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$80 million in funding falls through for Packard plant renovation; owner vows to press on regardless

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Image courtesy Google Street View.

Despite the loss of a major financial backer for his renovation of the once-abandoned Packard plant in Detroit, owner Fernando Palazuelo said he intends to continue with the renovation, aiming to reopen the plant’s administration building next year.

As reported by Crain’s Detroit earlier this week, an unnamed Peruvian private equity firm backed out of an $80 million financing agreement with Palazuelo, broadly citing “concerns over the broader global economy.”

“This investment fund has been affected by the slowdown of the global economy and is afraid about real estate, and our capital core has been completely canceled,” Palazuelo told Crain’s.

In the stead of that financing, Palazuelo, who bought the Packard plant at a foreclosure auction in December 2013 for $405,000, said he will pay for some of the ongoing work himself. In total, Palazuelo has estimated that the renovation of the 40-acre plant into a multi-use space will take as long as a decade and will cost anywhere from  $300 million up to $500 million.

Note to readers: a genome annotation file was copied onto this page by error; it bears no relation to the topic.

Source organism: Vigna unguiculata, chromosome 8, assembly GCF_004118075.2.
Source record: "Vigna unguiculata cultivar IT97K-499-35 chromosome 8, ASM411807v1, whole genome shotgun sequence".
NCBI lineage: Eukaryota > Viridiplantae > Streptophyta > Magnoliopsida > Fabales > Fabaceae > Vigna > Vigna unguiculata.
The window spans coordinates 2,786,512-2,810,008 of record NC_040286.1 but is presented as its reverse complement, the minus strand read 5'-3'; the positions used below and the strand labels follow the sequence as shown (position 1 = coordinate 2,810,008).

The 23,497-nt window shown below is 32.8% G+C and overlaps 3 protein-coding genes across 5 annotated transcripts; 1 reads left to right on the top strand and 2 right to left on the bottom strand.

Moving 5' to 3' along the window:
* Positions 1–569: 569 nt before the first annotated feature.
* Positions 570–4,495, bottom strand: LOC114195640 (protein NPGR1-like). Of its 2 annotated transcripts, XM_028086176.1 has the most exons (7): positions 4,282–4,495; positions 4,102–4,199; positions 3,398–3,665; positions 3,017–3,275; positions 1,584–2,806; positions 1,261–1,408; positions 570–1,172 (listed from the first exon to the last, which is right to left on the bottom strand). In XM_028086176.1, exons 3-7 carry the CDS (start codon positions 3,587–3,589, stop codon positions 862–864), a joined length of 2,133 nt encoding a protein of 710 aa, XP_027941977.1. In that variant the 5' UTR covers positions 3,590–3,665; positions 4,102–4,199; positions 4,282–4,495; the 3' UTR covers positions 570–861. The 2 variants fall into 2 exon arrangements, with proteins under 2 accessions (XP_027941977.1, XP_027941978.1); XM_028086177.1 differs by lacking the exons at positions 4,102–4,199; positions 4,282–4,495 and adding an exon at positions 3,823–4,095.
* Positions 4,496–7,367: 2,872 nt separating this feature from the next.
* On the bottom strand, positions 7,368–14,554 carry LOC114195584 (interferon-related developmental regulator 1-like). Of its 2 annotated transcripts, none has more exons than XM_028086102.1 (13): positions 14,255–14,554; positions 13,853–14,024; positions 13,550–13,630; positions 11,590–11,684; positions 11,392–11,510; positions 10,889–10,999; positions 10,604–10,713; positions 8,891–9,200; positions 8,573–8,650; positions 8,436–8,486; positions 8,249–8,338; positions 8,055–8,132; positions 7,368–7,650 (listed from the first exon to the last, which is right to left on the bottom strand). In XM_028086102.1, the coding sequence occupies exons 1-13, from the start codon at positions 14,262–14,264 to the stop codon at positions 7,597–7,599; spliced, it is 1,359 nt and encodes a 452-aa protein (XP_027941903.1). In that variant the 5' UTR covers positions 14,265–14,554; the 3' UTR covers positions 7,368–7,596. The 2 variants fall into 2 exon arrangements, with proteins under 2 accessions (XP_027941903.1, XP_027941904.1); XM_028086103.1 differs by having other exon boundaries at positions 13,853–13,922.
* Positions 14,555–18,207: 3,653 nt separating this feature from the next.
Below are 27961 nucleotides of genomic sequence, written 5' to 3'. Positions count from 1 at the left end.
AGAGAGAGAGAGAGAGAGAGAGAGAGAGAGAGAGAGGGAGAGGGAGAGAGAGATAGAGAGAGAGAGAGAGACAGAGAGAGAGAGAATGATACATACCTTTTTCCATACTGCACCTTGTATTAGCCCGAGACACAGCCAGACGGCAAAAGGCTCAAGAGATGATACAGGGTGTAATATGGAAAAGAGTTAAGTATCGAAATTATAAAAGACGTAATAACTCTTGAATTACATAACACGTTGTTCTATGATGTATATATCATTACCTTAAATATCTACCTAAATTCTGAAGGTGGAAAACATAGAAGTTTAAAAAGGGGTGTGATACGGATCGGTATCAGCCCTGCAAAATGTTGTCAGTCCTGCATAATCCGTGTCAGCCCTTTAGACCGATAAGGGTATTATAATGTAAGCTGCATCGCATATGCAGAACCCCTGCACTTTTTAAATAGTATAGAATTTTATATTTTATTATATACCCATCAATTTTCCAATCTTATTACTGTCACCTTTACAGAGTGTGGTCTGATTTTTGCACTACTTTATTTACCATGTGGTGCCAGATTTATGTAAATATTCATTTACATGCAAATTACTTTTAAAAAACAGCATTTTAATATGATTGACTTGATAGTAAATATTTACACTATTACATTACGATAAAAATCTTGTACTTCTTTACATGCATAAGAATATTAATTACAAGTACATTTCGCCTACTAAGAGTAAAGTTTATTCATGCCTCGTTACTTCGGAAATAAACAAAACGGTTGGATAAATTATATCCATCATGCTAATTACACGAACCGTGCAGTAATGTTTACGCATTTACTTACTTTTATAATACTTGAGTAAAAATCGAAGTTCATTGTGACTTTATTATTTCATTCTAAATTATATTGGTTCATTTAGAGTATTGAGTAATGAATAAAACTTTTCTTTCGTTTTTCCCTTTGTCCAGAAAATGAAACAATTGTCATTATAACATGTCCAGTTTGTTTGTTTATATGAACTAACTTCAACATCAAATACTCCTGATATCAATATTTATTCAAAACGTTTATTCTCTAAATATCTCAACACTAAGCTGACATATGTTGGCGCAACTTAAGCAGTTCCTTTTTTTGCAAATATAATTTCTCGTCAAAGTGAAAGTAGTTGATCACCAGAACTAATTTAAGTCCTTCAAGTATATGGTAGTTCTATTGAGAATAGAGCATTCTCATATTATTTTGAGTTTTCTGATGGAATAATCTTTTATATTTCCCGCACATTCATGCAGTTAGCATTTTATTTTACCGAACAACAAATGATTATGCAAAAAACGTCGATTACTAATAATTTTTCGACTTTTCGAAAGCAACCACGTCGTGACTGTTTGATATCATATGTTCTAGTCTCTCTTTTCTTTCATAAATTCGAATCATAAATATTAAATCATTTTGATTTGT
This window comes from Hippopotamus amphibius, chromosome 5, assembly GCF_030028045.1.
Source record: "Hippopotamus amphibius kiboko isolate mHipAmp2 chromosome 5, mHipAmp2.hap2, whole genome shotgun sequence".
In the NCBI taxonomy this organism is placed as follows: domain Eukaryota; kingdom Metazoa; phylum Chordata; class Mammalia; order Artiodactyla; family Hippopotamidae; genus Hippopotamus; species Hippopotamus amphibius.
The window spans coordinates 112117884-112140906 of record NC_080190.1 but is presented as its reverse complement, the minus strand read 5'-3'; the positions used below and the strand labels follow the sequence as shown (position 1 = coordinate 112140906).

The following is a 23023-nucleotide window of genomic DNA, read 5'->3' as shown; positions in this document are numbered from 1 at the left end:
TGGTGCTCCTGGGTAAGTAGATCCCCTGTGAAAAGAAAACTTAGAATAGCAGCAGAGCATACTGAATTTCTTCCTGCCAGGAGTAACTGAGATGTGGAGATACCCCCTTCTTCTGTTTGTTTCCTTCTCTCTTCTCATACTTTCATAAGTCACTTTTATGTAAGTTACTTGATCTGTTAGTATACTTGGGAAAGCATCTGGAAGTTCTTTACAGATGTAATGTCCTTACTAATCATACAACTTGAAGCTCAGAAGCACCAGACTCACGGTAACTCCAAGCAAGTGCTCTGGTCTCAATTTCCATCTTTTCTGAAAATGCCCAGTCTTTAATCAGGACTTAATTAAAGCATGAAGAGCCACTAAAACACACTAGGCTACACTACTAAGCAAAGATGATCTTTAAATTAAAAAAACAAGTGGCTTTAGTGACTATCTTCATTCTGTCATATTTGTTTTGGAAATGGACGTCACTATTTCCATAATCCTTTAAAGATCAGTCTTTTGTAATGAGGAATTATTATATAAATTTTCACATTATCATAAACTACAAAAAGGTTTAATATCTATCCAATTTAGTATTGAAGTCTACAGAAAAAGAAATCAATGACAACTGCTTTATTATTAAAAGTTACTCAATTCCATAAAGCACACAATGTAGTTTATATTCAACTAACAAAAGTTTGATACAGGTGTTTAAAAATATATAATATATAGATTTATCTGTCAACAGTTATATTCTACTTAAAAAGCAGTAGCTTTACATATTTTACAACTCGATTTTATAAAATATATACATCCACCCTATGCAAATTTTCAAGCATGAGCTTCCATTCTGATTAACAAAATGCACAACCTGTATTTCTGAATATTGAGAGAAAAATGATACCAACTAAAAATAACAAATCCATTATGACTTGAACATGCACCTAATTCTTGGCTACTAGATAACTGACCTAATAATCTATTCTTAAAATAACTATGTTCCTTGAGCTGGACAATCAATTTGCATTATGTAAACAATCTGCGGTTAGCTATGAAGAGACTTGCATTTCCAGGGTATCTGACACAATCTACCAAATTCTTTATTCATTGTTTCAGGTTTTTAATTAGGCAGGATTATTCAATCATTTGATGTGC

Work on the plant began not long after Palazuelo bought it and dealt with various lingering issues. Much of the debris has been cleared away, some of the more unstable portions of the plant have been demolished, and what’s left has been stabilized. The bridge over East Grand Avenue has even received a temporary facade meant to evoke its appearance in the days before Packard discontinued production at the plant in 1956.

The initial phase of the renovation, turning the former administration building into corporate offices, is expected to last until early next year. Palazuelo has retained Albert Kahn Associates, the architectural firm named for the man who originally designed the Packard plant in 1903, to assist with the partial restoration of the plant.

In the meantime, one of the world’s most prestigious architecture shows, the Venice Biennale, will take a look at the Packard plant’s possibilities as part of a focus on Detroit architecture. Curated by the University of Michigan’s Taubman College of Architecture and Urban Planning, the United States’s pavilion at the Biennale will include concepts from 12 architectural teams focused on four Detroit sites: the Packard plant, the Dequindre Cut/Eastern Market District, the West Vernor Highway, and the Post Office building near downtown.

Ann Arbor-based T+E+A+M, one of the groups reimagining the Packard plant, said that it wants to create a vision that “helps people imagine Detroit architecture not as ruins, but as material resources for building a new future.”

Concepts for the exhibit will be due at the end of this month and will go on display in Venice from May 28 to November 27. Organizers of the exhibit have said they want to display the concepts in Detroit following the Biennale.